MathOverflow is a question and answer site for professional mathematicians. Join them; it only takes a minute:

Sign up
Here's how it works:
  1. Anybody can ask a question
  2. Anybody can answer
  3. The best answers are voted up and rise to the top

Let $X$ be a complex irreducible quasi-projective variety, $f:X\longrightarrow\mathbb{P}^N$ a morphism, $H\subset\mathbb{P}^N$ a hyperplane, $Z:=f^{-1}(H)$ which is irreducible, $Y\subset X$ a irriducible closed subset. Clearly we have $f(Y)\cap H=f(Y\cap Z)$, is it true that $\overline{f(Y)}\cap H=\overline{f(Y\cap Z)}$?

EDIT: Moreover $Y\cap Z$ is irreducible (hence not empty).


share|cite|improve this question
How does $X$ enter into your question? As far as I can see, everything only depends on $f|_Y$. – user2035 Jan 29 '12 at 10:46
Usually "irreducible" is compatible with being empty, I think, so "hence not empty" is unclear. – Jim Humphreys Jan 29 '12 at 14:54
Several standard sources (Bourbaki, EGA, Hartshorne) require irreducible spaces to be nonempty. – user2035 Jan 29 '12 at 15:12
up vote 2 down vote accepted

Actually, $\overline{f(Y)}\cap H$ and $\overline{f(Y\cap Z)}$ don't even have to be of the same dimension:

Let $X=Y=\mathbb A^2$ with coordinates $x,y$ and $f:X\to \mathbb P^2$ the morphism $(x,y)\mapsto [x:xy:1]$. Further let $x_0,x_1,x_2$ denote the homogenous coordinates on $\mathbb P^2$ and let $H=Z(x_0)$. Then $Z=f^{-1}H=Z(x)\subset Y=\mathbb A^2$. Now, as you observe, $f(Y\cap Z)=f(Y)\cap H=\{[0:0:1]\}$, a single (closed!) point and hence the same holds for its closure: $\overline{f(Y\cap Z)}=\{[0:0:1]\}$. At the same time, $f$ is clearly dominant, i.e., $f(Y)$ is dense in $\mathbb P^2$ and hence $\overline{f(Y)}\cap H=H$.

The problem is that quasi-projective varieties are missing some pieces. In this example if you compactify $Y$ to start with, and resolve the indeterminacies of the morphism, then the image is the entire $\mathbb P^2$ and everything is dandy. Of course, if you assumed that $Y$ was projective, then the statement would be trivially true, since in that case $f(Y)$ is closed.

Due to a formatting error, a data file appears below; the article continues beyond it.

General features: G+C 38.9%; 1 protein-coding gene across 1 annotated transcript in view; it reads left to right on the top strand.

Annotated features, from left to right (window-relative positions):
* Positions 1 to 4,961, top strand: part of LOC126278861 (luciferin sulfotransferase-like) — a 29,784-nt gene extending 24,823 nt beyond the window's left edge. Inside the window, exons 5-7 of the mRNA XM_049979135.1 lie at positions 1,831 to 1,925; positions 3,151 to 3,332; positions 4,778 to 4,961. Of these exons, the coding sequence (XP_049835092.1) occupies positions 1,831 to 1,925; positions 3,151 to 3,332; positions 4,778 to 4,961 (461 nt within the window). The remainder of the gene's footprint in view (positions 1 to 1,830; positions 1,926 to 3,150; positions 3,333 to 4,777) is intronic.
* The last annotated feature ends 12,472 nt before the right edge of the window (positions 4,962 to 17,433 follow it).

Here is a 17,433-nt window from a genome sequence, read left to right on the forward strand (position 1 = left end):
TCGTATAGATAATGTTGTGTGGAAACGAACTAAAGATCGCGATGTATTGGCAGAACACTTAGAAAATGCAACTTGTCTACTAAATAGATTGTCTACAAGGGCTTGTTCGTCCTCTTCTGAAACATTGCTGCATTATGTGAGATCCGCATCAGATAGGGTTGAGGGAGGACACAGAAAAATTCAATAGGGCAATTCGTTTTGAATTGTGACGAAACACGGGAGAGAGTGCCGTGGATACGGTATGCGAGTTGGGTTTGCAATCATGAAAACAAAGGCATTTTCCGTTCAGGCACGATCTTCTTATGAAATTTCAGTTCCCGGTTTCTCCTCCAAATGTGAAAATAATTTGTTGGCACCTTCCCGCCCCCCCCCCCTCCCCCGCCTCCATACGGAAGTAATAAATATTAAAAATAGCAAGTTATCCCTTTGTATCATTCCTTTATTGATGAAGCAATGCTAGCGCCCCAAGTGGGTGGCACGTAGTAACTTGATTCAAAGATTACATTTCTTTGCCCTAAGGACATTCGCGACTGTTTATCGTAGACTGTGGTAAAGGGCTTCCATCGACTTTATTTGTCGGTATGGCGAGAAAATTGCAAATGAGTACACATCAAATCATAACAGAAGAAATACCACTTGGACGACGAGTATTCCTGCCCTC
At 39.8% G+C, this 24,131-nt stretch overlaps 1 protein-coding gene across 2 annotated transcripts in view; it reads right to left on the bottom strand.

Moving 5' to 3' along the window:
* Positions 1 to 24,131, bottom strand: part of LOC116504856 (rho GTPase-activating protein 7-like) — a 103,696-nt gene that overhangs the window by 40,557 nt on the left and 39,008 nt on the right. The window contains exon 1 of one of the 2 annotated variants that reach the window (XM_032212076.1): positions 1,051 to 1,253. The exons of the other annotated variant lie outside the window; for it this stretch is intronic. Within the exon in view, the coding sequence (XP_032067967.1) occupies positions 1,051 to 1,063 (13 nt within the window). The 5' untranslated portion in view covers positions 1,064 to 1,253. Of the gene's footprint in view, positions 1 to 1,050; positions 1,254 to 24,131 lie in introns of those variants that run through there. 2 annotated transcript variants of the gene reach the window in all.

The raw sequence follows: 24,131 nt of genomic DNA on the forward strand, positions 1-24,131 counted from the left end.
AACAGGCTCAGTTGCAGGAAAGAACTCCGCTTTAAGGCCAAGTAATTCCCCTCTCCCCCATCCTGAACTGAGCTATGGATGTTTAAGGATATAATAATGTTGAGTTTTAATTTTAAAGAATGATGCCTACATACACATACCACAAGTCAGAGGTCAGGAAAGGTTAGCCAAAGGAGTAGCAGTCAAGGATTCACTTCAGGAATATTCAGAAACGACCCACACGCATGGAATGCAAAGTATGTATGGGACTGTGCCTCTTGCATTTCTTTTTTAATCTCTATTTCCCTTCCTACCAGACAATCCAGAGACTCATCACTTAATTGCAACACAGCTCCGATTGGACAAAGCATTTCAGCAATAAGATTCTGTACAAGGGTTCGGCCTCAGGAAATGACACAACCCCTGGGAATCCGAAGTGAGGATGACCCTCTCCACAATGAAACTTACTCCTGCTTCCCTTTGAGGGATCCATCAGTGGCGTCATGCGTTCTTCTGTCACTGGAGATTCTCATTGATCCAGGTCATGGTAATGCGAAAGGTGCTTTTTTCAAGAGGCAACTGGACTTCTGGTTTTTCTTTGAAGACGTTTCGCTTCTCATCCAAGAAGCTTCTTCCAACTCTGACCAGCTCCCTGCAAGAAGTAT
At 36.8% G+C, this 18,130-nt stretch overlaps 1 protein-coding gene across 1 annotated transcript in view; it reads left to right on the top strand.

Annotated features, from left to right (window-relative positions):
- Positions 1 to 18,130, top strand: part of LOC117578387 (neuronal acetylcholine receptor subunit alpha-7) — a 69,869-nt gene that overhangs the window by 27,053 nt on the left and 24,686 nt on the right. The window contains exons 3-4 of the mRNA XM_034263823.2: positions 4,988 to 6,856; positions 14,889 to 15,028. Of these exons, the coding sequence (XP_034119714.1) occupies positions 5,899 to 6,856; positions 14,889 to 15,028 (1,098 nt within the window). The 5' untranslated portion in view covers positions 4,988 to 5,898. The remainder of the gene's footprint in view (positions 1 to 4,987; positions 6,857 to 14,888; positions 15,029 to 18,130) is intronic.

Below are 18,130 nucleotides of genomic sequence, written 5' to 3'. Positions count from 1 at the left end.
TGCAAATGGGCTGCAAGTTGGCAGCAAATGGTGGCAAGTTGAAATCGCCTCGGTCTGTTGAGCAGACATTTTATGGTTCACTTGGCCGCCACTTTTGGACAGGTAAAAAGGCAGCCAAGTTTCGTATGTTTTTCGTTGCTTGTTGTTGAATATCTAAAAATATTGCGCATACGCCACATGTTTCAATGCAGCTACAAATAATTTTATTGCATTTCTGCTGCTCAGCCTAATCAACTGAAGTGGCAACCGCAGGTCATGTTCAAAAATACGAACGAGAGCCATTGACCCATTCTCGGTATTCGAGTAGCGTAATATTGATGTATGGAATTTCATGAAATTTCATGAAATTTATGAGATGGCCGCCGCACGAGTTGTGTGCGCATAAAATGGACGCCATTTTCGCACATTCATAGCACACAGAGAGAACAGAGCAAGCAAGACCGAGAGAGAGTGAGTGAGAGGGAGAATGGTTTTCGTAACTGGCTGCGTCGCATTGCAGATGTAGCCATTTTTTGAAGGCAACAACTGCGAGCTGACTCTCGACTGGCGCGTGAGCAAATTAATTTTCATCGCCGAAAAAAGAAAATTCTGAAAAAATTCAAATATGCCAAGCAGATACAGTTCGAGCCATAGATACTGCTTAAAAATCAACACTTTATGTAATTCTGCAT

To salvage the situation and get a condition for a quasi-projective variety to have this condition, you can do the following:

In addition to your setup, assume that:
$\bullet$ $f(Y)\subset \mathbb P^n$ is a quasi-projective variety. (I.e., it's open in its closure).
$\bullet$ $H\cap \overline{f(Y)}$ is irreducible (you can take this instead of assuming that $Y\cap Z$ is irreducible).

In this case it follows that $f(Y\cap Z)=f(Y)\cap H=f(Y)\cap \big(H\cap \overline{f(Y)}\big)$ is a non-empty open subset of the irreducible set $H\cap \overline{f(Y)}$ and hence it is dense in it.

The above example shows that the first condition ($f(Y)$ being quasi-projective) is necessary and Dustin's example shows that the second ($H\cap \overline{f(Y)}$ being irreducible) is. This seems to suggest that this statement is the best you can hope for. (Actually, instead of irreducibility in the second condition you could assume that $f(Y)$ intersects non-trivially all the components of $\overline{f(Y)}\cap H$, but that seems harder to check).

share|cite|improve this answer
Thank you very much. – gio Jan 30 '12 at 9:25

Even with the additional assumption in your edit, the answer is still no. Take $X=Y=\mathbb A^1$ and let $f\colon X \rightarrow \mathbb P^2$ be given by sending $x$ to $(1:x:x^2)$. Let $(a:b:c)$ denote the coordinates on $\mathbb P^2$ and take $H$ to be the hyperplane defined by $b=0$. Then $Z = f^{-1}(H)$ is the single point $x=0$ and $f(Z)$ is the single closed point $(1:0:0)$. On the other hand, $\overline {f(Y)}$ is the variety defined by $b^2=ac$, so $H \cap \overline{f(Y)}$ consists of two points $(1:0:0)$ and $(0:0:1)$.

share|cite|improve this answer
Thank you very much. – gio Jan 30 '12 at 9:21

Let $X=Y=\mathbb A^{1}$, and consider the natural inclusion $\mathbb A^1 \to \mathbb P^1$. Let $H$ be the missing point, then $Y \cap Z$ is trivial but $\overline{f(Y)}=\mathbb P^1$.

If you want to demand $Z$ nonempty, choose 3 lines, $A$, $B$, and $C$ intersecting at a point in $\mathbb P^2$. Let $X=\mathbb P^2 - A$, let $H=B$, and let $Y = X \cap C$. $f$ is just the inclusion. Then $Y \cap Z$ is again zero, but $\overline{f(Y)}=C$, which intersects $H$ at one point.

share|cite|improve this answer
Thanks, but I had forgotten to write that $Y\cap Z$ is irreducible... – gio Jan 29 '12 at 10:13

Your Answer


By posting your answer, you agree to the privacy policy and terms of service.

Not the answer you're looking for? Browse other questions tagged or ask your own question.